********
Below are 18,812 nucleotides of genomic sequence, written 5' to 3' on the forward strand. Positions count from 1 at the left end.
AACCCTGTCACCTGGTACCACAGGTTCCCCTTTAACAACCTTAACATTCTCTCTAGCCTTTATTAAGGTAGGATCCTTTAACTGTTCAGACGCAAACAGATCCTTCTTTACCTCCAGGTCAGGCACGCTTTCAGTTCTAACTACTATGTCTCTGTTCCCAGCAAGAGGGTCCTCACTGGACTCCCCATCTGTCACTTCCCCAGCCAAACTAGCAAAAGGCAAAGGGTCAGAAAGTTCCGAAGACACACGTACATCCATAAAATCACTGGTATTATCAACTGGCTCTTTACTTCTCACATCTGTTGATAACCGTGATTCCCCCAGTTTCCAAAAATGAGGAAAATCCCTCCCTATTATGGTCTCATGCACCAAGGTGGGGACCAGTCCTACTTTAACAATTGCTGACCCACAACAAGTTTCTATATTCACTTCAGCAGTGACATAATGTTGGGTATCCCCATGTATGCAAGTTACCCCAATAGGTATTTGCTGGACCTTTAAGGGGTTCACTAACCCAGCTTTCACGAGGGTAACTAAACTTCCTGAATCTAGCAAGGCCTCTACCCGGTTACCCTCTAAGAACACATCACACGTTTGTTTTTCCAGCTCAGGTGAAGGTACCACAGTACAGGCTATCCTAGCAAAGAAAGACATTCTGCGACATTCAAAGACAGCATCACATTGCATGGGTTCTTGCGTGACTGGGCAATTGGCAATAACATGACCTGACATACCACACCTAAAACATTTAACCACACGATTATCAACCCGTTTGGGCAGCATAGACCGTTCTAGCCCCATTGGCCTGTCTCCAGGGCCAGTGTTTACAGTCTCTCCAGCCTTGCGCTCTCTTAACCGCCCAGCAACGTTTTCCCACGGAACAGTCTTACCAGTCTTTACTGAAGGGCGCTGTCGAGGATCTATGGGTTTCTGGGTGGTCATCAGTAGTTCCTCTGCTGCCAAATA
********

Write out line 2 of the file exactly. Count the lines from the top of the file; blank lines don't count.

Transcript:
AACCCTGTCACCTGGTACCACAGGTTCCCCTTTAACAACCTTAACATTCTCTCTAGCCTTTATTAAGGTAGGATCCTTTAACTGTTCAGACGCAAACAGATCCTTCTTTACCTCCAGGTCAGGCACGCTTTCAGTTCTAACTACTATGTCTCTGTTCCCAGCAAGAGGGTCCTCACTGGACTCCCCATCTGTCACTTCCCCAGCCAAACTAGCAAAAGGCAAAGGGTCAGAAAGTTCCGAAGACACACGTACATCCATAAAATCACTGGTATTATCAACTGGCTCTTTACTTCTCACATCTGTTGATAACCGTGATTCCCCCAGTTTCCAAAAATGAGGAAAATCCCTCCCTATTATGGTCTCATGCACCAAGGTGGGGACCAGTCCTACTTTAACAATTGCTGACCCACAACAAGTTTCTATATTCACTTCAGCAGTGACATAATGTTGGGTATCCCCATGTATGCAAGTTACCCCAATAGGTATTTGCTGGACCTTTAAGGGGTTCACTAACCCAGCTTTCACGAGGGTAACTAAACTTCCTGAATCTAGCAAGGCCTCTACCCGGTTACCCTCTAAGAACACATCACACGTTTGTTTTTCCAGCTCAGGTGAAGGTACCACAGTACAGGCTATCCTAGCAAAGAAAGACATTCTGCGACATTCAAAGACAGCATCACATTGCATGGGTTCTTGCGTGACTGGGCAATTGGCAATAACATGACCTGACATACCACACCTAAAACATTTAACCACACGATTATCAACCCGTTTGGGCAGCATAGACCGTTCTAGCCCCATTGGCCTGTCTCCAGGGCCAGTGTTTACAGTCTCTCCAGCCTTGCGCTCTCTTAACCGCCCAGCAACGTTTTCCCACGGAACAGTCTTACCAGTCTTTACTGAAGGGCGCTGTCGAGGATCTATGGGTTTCTGGGTGGTCATCAGTAGTTCCTCTGCTGCCAAATA